Many asexuals have heard this question before. It is similar to telling a straight person that they have not met the right person of the same-gender, or telling a gay person they just haven’t met the right person of a different gender.
  • How can you know you’re asexual without having sex first?

    Generally, straight people do not need to have sex with someone of a different gender to know they are straight, just as most gay people do not need to have sex with someone of the same gender to know they are gay. Similarly most asexuals are aware of their orientation without having sex first. There are those however who only conclude they are asexual after having sexual relationships. Any sexual orientation, including asexuality, is an individual experience and we all find out who we are in different ways.
  • Why are we trying to raise awareness about asexuality?

    In a world where sex and relationships are everywhere, life for someone who has no instinct for those things can be very isolating, lonely and distressing.

    Many asexuals feel “broken” because they do not experience the same wants and desires as “everybody else”. Many asexuals are haunted by feelings of shame and face harassment from peers because they don’t fit in. Many asexuals lead unhappy lives by trying to be “normal”.

    By raising awareness about asexuality we hope to let people know that they are not alone, and that their feelings towards sex are nothing to be ashamed of. We want people to know that asexuality is a valid sexual orientation and not something to be cured. We want to help people feel pride in who they are and to know there are others out there just like them.

    If more people know about asexuality, then more asexuals can find each other and build communities and lasting relationships from which they can draw comfort and support. Beyond the benefit that projects like AAW bring to the asexual community, asexual awareness can offer interesting insights to the rest of society about the nature of human sexuality and relationships. We hope to show that there are many other forms of love and relationships out there to enjoy!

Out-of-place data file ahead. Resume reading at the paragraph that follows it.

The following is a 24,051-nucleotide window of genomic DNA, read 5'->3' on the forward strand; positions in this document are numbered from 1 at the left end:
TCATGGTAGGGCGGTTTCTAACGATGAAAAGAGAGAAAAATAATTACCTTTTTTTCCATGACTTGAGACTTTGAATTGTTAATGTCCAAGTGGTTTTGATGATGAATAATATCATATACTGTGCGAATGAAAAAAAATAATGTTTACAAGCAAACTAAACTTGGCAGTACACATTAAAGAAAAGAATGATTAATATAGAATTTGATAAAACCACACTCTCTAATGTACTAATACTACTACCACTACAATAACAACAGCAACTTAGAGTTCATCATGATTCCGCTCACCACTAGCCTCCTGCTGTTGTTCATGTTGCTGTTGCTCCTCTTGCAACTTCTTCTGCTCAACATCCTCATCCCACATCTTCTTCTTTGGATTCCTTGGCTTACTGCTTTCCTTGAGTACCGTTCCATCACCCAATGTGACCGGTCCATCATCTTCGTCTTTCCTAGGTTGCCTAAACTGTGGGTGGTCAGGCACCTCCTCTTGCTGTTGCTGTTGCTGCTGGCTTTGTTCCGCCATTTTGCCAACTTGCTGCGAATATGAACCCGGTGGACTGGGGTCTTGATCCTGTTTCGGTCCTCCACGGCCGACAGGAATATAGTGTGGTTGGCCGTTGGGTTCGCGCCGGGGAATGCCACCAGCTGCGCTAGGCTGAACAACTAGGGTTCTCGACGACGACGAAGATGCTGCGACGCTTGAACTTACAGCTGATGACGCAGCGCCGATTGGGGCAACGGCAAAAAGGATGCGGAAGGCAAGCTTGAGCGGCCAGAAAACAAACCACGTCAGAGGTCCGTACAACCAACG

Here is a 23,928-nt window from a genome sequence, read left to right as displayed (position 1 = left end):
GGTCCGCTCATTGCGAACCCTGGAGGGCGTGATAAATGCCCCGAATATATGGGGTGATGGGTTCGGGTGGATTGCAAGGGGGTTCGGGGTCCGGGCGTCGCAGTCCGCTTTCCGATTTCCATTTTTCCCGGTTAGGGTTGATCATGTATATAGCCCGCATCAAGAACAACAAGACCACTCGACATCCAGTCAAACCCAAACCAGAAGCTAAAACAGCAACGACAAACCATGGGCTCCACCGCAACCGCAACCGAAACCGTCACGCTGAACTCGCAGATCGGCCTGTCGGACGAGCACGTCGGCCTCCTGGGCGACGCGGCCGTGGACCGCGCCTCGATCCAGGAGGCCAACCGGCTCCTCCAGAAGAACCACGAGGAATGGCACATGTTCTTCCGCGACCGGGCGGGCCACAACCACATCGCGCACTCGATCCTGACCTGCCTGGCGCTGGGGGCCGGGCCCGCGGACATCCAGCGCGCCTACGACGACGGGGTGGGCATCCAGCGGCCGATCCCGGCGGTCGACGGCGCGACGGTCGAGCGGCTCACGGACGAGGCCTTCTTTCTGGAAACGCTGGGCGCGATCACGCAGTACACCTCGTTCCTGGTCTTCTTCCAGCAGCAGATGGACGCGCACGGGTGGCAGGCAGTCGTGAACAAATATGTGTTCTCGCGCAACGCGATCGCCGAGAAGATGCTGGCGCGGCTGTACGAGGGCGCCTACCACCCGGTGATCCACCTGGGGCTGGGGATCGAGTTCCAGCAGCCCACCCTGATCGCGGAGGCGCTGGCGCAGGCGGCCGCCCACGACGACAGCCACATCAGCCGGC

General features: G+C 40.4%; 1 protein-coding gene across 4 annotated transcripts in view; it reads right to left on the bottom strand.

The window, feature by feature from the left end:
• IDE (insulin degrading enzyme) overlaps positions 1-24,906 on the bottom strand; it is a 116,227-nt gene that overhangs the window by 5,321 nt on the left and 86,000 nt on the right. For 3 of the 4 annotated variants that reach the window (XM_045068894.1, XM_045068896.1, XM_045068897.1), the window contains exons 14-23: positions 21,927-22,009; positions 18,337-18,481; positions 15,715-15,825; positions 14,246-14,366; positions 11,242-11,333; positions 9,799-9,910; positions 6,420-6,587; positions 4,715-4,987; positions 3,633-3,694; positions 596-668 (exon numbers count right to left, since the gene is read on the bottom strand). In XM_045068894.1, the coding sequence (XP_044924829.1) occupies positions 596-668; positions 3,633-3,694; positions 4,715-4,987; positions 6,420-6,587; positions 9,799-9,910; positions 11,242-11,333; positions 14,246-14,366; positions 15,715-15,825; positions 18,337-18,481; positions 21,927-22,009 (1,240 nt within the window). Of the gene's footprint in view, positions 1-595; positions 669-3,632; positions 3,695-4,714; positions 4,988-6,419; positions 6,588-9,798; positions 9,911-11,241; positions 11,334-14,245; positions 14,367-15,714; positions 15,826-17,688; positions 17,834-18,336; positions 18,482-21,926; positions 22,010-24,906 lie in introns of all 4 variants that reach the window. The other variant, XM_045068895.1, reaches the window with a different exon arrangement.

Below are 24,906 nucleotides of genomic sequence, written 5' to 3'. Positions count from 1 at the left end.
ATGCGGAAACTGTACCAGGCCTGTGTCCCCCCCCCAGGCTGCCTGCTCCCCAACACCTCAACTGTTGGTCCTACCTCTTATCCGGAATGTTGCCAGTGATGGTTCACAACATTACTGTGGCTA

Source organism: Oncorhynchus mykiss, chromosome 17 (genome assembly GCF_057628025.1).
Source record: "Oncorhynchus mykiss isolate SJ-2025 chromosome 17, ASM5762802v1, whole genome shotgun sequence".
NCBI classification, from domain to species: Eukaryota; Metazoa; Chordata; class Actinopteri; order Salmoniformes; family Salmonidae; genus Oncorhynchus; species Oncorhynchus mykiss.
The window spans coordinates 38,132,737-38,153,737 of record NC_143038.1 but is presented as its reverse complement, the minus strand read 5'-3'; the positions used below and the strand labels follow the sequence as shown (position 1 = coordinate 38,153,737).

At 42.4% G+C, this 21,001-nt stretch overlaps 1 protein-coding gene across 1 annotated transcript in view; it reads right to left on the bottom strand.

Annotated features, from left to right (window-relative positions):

pancakes-and-penguins:

This is the single best post I’ve ever seen. 

witchlingfumbles:

allthingshyper:

shadowstep-of-bast:

hate-my-human:

secretcallgirl:

kokilax:

randomizeyourmind:

Rape has become endemic in South Africa, so a medical technician named Sonette Ehlers developed a product that immediately gathered national attention there. Ehlers had never forgotten a rape victim telling her forlornly, “If only I had teeth down there.”
Some time afterward, a man came into the hospital where Ehlers works in excruciating pain because his penis was stuck in his pants zipper.
Ehlers merged those images and came up with a product she called Rapex. It resembles a tube, with barbs inside. The woman inserts it like a tampon, with an applicator, and any man who tries to rape the woman impales himself on the barbs and must go to an emergency room to have the Rapex removed.
When critics complained that it was a medieval punishment, Ehlers replied tersely, “A medieval device for a medieval deed.” 
- Half the Sky, Nicholas Kristof

REBLOGGING THIS. x1,000,000,000,000,000,000,000

A medieval device for a medieval deed - yes.

This is perfect

BLESS THIS PERSON

I BOW TO THIS INTENTION

Can we talk about how beautifully this turns rape culture on its head? Instead of “If they weren’t dressed like that they wouldn’t have been raped” THIS IS LITERALLY “IF THEY HADN’T TRIED TO RAPE SOMEONE THEY  WOULDN’T HAVE SPIKES IN THEIR DICK”*

witchlingfumbles:

allthingshyper:

shadowstep-of-bast:

hate-my-human:

secretcallgirl:

kokilax:

randomizeyourmind:

Rape has become endemic in South Africa, so a medical technician named Sonette Ehlers developed a product that immediately gathered national attention there. Ehlers had never forgotten a rape victim telling her forlornly, “If only I had teeth down there.

Some time afterward, a man came into the hospital where Ehlers works in excruciating pain because his penis was stuck in his pants zipper.

Ehlers merged those images and came up with a product she called Rapex. It resembles a tube, with barbs inside. The woman inserts it like a tampon, with an applicator, and any man who tries to rape the woman impales himself on the barbs and must go to an emergency room to have the Rapex removed.